Where is the best place to look for information on ferns?

Posted: 07/02/2014 at 12:14

Hi Heather. The British Pteridological Society's website is full of useful info. There may even be a group near you and they're very friendly people. (Yes, I'm a member.)

Another good nursery for buying online is shadyplants.net in Ireland. They have lovely ferns in beautiful condition.

For low-growing evergreen ferns, I can recommend Polystichum setiferum and it's many varieties. They're evergreen and very graceful, and so easy to grow. There's also our native Hart's Tongue, Asplenium scolopendrium, which also has lots of varieties. We have some great native Polypodiums which will grow well on stumps an in hollows in old wood.

There are lots of Dryopteris species, some tall but plenty of lower growing ones. Watch out though, because some are deciduous. Though don't discount deciuous ferns, there are some real beauties, like the many Athyrium hybrids which have some amazing colours. They grow well with bulbs an other plants that die down in summer, like Arums.

Heucheras, Heucherellas and Tiarellas (all related) are lovely among ferns and slugs don't like them. That's the only drawback to Hostas - molluscs.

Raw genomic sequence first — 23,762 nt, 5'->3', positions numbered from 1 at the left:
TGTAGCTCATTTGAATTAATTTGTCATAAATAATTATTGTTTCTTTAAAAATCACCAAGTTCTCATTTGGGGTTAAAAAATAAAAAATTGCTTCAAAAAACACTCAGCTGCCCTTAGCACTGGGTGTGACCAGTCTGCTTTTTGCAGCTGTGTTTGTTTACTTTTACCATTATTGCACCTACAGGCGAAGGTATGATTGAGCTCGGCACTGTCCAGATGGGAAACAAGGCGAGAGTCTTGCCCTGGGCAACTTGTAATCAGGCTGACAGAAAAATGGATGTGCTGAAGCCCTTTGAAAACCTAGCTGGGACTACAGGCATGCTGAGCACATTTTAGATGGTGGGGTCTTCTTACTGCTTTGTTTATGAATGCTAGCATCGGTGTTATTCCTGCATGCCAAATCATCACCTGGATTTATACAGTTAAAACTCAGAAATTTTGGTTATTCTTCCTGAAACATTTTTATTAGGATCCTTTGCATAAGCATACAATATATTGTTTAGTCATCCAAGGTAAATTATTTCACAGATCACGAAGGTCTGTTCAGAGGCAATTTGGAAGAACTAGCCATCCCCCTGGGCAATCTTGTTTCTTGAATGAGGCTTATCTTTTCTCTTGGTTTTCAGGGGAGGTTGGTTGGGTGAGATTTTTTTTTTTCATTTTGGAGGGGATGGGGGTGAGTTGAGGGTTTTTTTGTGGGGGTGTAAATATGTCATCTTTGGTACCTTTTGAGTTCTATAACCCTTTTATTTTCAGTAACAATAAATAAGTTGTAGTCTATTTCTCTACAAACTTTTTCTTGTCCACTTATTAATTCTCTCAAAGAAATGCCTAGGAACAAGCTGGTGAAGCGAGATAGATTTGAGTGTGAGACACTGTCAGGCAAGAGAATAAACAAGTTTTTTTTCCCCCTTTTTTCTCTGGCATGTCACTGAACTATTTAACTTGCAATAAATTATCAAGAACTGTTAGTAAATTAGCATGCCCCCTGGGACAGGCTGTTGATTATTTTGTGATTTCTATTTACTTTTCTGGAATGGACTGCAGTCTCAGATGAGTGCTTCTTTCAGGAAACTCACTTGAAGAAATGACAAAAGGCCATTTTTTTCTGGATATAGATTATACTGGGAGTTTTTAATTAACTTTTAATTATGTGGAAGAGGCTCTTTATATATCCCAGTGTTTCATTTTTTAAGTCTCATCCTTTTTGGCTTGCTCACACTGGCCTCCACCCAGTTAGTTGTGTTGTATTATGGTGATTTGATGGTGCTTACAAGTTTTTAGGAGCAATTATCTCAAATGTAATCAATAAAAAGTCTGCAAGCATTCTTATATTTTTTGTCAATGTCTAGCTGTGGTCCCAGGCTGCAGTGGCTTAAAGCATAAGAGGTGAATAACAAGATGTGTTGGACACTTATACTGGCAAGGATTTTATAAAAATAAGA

I think it's a lovely idea to have lots of ferns and a stumpery (but then I would - I'm fanatical about them!) I warn you, once you get a taste for them they really take hold of you. I have about 300!

Best of luck with your project.

Tree Fern Survival

Posted: 02/01/2014 at 20:25

The crown needs to be fairly dry inside or it will rot. And if water gets in then freezes, it will probably kill it! The working roots of tree ferns are near the top of the trunk so that's where you need the moisture. (The roots in the ground are anchors.) Having said that, it isn't critical in winter when the air tends to be damper anyway. That's the part that needs protecting from the cold. If you wrap the trunk it will hold in enough moisture to keep it going. The crown needs an almost waterproof hat, but don't use plastic because it won't let in air, which is essential.

If they're Dicksonia antarctica, wait until the weather is properly cold because that's the hardiest species. The others, especially Cyathea species, are iffy-hardy and need more protection.

Good luck!

Talkback: Cooking elderberries

Posted: 02/11/2013 at 02:05
Hi mikemove
At this time of year you could start taking hardwood cuttings - just stick the pieces in the ground and leave them to root. They should be ready next autumn. Sambucus roots very easily like this.

Talkback: Cooking elderberries

Posted: 02/11/2013 at 02:02
I cook elderberries with a chopped, slightly overripe banana for 2 minutes in the microwave. The banana is very sweet so no extra sugar necessary. Great fresh and warm or cooled and mixed into yoghurt, with maybe a bit of cinnamon.
I also freeze the berries for winter use.
1 to 10 of 41

Discussions started by greenjude

Plastic packages for posted plants

Replies: 9    Views: 550
Last Post: 01/03/2013 at 13:59

Begonia dryadis

plant requirements 
Replies: 0    Views: 607
Last Post: 22/12/2011 at 21:41